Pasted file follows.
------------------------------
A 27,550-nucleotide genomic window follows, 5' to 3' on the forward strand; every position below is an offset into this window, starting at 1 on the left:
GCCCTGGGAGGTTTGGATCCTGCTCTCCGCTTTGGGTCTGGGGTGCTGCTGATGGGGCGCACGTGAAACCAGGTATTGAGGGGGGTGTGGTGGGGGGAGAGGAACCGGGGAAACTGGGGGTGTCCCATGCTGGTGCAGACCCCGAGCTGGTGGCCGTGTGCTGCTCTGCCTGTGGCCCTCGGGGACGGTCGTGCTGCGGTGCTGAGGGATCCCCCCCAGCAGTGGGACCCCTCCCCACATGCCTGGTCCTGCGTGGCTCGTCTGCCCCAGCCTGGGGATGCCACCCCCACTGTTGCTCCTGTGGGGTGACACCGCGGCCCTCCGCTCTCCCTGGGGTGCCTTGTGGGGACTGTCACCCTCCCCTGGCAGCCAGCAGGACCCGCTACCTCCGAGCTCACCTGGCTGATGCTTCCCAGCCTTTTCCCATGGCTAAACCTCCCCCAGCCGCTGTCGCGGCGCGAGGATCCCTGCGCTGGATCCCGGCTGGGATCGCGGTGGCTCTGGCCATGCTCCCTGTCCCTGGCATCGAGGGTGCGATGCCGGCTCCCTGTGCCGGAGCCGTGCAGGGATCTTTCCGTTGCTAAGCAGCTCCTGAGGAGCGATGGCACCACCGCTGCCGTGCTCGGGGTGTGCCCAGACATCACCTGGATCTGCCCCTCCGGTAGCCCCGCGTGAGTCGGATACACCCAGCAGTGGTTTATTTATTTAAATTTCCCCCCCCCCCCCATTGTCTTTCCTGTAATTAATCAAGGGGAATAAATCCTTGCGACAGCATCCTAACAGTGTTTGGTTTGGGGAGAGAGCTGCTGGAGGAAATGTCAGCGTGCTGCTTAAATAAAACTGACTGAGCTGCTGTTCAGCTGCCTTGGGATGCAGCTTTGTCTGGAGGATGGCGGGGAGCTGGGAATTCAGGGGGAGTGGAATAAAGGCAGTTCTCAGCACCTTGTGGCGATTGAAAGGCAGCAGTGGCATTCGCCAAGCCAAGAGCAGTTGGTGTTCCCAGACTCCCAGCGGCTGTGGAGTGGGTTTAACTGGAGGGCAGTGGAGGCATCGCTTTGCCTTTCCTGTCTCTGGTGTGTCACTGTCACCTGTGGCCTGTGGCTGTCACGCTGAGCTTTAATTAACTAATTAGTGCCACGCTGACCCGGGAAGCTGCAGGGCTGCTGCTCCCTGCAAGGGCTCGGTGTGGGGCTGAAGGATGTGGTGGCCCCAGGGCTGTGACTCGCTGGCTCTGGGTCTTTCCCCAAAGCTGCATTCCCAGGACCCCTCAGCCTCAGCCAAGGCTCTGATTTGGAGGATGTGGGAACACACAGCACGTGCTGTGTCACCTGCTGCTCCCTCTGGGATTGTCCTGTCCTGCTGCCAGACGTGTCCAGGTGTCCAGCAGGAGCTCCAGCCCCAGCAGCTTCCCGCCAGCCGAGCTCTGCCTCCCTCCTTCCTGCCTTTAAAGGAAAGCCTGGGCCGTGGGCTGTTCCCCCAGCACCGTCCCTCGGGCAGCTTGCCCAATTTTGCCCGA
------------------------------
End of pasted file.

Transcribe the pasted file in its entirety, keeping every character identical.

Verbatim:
A 27,550-nucleotide genomic window follows, 5' to 3' on the forward strand; every position below is an offset into this window, starting at 1 on the left:
GCCCTGGGAGGTTTGGATCCTGCTCTCCGCTTTGGGTCTGGGGTGCTGCTGATGGGGCGCACGTGAAACCAGGTATTGAGGGGGGTGTGGTGGGGGGAGAGGAACCGGGGAAACTGGGGGTGTCCCATGCTGGTGCAGACCCCGAGCTGGTGGCCGTGTGCTGCTCTGCCTGTGGCCCTCGGGGACGGTCGTGCTGCGGTGCTGAGGGATCCCCCCCAGCAGTGGGACCCCTCCCCACATGCCTGGTCCTGCGTGGCTCGTCTGCCCCAGCCTGGGGATGCCACCCCCACTGTTGCTCCTGTGGGGTGACACCGCGGCCCTCCGCTCTCCCTGGGGTGCCTTGTGGGGACTGTCACCCTCCCCTGGCAGCCAGCAGGACCCGCTACCTCCGAGCTCACCTGGCTGATGCTTCCCAGCCTTTTCCCATGGCTAAACCTCCCCCAGCCGCTGTCGCGGCGCGAGGATCCCTGCGCTGGATCCCGGCTGGGATCGCGGTGGCTCTGGCCATGCTCCCTGTCCCTGGCATCGAGGGTGCGATGCCGGCTCCCTGTGCCGGAGCCGTGCAGGGATCTTTCCGTTGCTAAGCAGCTCCTGAGGAGCGATGGCACCACCGCTGCCGTGCTCGGGGTGTGCCCAGACATCACCTGGATCTGCCCCTCCGGTAGCCCCGCGTGAGTCGGATACACCCAGCAGTGGTTTATTTATTTAAATTTCCCCCCCCCCCCCATTGTCTTTCCTGTAATTAATCAAGGGGAATAAATCCTTGCGACAGCATCCTAACAGTGTTTGGTTTGGGGAGAGAGCTGCTGGAGGAAATGTCAGCGTGCTGCTTAAATAAAACTGACTGAGCTGCTGTTCAGCTGCCTTGGGATGCAGCTTTGTCTGGAGGATGGCGGGGAGCTGGGAATTCAGGGGGAGTGGAATAAAGGCAGTTCTCAGCACCTTGTGGCGATTGAAAGGCAGCAGTGGCATTCGCCAAGCCAAGAGCAGTTGGTGTTCCCAGACTCCCAGCGGCTGTGGAGTGGGTTTAACTGGAGGGCAGTGGAGGCATCGCTTTGCCTTTCCTGTCTCTGGTGTGTCACTGTCACCTGTGGCCTGTGGCTGTCACGCTGAGCTTTAATTAACTAATTAGTGCCACGCTGACCCGGGAAGCTGCAGGGCTGCTGCTCCCTGCAAGGGCTCGGTGTGGGGCTGAAGGATGTGGTGGCCCCAGGGCTGTGACTCGCTGGCTCTGGGTCTTTCCCCAAAGCTGCATTCCCAGGACCCCTCAGCCTCAGCCAAGGCTCTGATTTGGAGGATGTGGGAACACACAGCACGTGCTGTGTCACCTGCTGCTCCCTCTGGGATTGTCCTGTCCTGCTGCCAGACGTGTCCAGGTGTCCAGCAGGAGCTCCAGCCCCAGCAGCTTCCCGCCAGCCGAGCTCTGCCTCCCTCCTTCCTGCCTTTAAAGGAAAGCCTGGGCCGTGGGCTGTTCCCCCAGCACCGTCCCTCGGGCAGCTTGCCCAATTTTGCCCGA